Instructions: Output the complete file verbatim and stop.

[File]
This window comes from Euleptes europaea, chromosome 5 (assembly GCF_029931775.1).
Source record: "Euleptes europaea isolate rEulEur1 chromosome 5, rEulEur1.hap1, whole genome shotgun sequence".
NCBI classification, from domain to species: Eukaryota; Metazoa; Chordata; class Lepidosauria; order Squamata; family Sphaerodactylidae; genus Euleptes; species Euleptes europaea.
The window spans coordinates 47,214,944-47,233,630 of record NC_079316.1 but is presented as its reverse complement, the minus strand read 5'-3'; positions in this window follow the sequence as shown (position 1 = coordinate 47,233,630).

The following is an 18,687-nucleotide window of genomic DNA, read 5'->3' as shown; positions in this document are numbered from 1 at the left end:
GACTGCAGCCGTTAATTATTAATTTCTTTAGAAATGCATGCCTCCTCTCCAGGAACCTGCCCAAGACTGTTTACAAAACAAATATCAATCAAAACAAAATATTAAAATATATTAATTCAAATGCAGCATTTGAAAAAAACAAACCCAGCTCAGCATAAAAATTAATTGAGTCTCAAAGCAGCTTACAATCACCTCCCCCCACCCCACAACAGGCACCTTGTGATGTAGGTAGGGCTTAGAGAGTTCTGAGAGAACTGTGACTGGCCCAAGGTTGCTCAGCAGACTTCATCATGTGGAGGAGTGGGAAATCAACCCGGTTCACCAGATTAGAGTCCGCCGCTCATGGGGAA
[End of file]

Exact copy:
This window comes from Euleptes europaea, chromosome 5 (assembly GCF_029931775.1).
Source record: "Euleptes europaea isolate rEulEur1 chromosome 5, rEulEur1.hap1, whole genome shotgun sequence".
NCBI classification, from domain to species: Eukaryota; Metazoa; Chordata; class Lepidosauria; order Squamata; family Sphaerodactylidae; genus Euleptes; species Euleptes europaea.
The window spans coordinates 47,214,944-47,233,630 of record NC_079316.1 but is presented as its reverse complement, the minus strand read 5'-3'; positions in this window follow the sequence as shown (position 1 = coordinate 47,233,630).

The following is an 18,687-nucleotide window of genomic DNA, read 5'->3' as shown; positions in this document are numbered from 1 at the left end:
GACTGCAGCCGTTAATTATTAATTTCTTTAGAAATGCATGCCTCCTCTCCAGGAACCTGCCCAAGACTGTTTACAAAACAAATATCAATCAAAACAAAATATTAAAATATATTAATTCAAATGCAGCATTTGAAAAAAACAAACCCAGCTCAGCATAAAAATTAATTGAGTCTCAAAGCAGCTTACAATCACCTCCCCCCACCCCACAACAGGCACCTTGTGATGTAGGTAGGGCTTAGAGAGTTCTGAGAGAACTGTGACTGGCCCAAGGTTGCTCAGCAGACTTCATCATGTGGAGGAGTGGGAAATCAACCCGGTTCACCAGATTAGAGTCCGCCGCTCATGGGGAA